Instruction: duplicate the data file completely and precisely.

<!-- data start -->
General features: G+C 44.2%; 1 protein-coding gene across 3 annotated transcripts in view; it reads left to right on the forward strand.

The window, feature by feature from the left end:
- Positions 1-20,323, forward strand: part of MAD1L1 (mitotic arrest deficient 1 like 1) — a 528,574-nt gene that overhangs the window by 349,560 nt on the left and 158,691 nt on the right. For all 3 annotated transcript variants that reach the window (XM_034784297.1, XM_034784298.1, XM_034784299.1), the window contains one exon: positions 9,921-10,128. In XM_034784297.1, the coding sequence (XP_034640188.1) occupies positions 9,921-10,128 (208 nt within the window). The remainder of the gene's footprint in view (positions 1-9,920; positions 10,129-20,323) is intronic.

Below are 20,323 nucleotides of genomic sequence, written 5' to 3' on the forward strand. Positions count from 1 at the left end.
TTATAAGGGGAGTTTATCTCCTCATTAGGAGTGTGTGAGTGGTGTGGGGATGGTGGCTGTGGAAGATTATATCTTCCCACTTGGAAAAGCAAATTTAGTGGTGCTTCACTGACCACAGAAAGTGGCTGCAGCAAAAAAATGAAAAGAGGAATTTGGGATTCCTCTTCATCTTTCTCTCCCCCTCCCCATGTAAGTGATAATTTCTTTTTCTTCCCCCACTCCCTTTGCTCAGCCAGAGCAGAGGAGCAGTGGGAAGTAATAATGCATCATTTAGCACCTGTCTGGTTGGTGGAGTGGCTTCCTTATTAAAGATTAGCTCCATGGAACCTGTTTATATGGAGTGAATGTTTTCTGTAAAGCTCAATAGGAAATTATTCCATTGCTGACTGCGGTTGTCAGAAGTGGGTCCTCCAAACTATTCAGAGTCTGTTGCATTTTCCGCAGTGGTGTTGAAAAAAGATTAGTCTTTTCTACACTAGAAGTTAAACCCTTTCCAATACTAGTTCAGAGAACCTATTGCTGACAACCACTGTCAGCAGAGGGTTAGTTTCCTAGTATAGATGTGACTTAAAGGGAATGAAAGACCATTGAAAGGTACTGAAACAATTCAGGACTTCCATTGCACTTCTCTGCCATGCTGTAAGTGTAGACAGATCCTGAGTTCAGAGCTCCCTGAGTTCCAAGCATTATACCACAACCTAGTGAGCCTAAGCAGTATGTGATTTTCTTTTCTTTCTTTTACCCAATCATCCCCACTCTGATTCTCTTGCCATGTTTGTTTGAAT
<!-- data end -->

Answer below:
General features: G+C 44.2%; 1 protein-coding gene across 3 annotated transcripts in view; it reads left to right on the forward strand.

The window, feature by feature from the left end:
- Positions 1-20,323, forward strand: part of MAD1L1 (mitotic arrest deficient 1 like 1) — a 528,574-nt gene that overhangs the window by 349,560 nt on the left and 158,691 nt on the right. For all 3 annotated transcript variants that reach the window (XM_034784297.1, XM_034784298.1, XM_034784299.1), the window contains one exon: positions 9,921-10,128. In XM_034784297.1, the coding sequence (XP_034640188.1) occupies positions 9,921-10,128 (208 nt within the window). The remainder of the gene's footprint in view (positions 1-9,920; positions 10,129-20,323) is intronic.

Below are 20,323 nucleotides of genomic sequence, written 5' to 3' on the forward strand. Positions count from 1 at the left end.
TTATAAGGGGAGTTTATCTCCTCATTAGGAGTGTGTGAGTGGTGTGGGGATGGTGGCTGTGGAAGATTATATCTTCCCACTTGGAAAAGCAAATTTAGTGGTGCTTCACTGACCACAGAAAGTGGCTGCAGCAAAAAAATGAAAAGAGGAATTTGGGATTCCTCTTCATCTTTCTCTCCCCCTCCCCATGTAAGTGATAATTTCTTTTTCTTCCCCCACTCCCTTTGCTCAGCCAGAGCAGAGGAGCAGTGGGAAGTAATAATGCATCATTTAGCACCTGTCTGGTTGGTGGAGTGGCTTCCTTATTAAAGATTAGCTCCATGGAACCTGTTTATATGGAGTGAATGTTTTCTGTAAAGCTCAATAGGAAATTATTCCATTGCTGACTGCGGTTGTCAGAAGTGGGTCCTCCAAACTATTCAGAGTCTGTTGCATTTTCCGCAGTGGTGTTGAAAAAAGATTAGTCTTTTCTACACTAGAAGTTAAACCCTTTCCAATACTAGTTCAGAGAACCTATTGCTGACAACCACTGTCAGCAGAGGGTTAGTTTCCTAGTATAGATGTGACTTAAAGGGAATGAAAGACCATTGAAAGGTACTGAAACAATTCAGGACTTCCATTGCACTTCTCTGCCATGCTGTAAGTGTAGACAGATCCTGAGTTCAGAGCTCCCTGAGTTCCAAGCATTATACCACAACCTAGTGAGCCTAAGCAGTATGTGATTTTCTTTTCTTTCTTTTACCCAATCATCCCCACTCTGATTCTCTTGCCATGTTTGTTTGAAT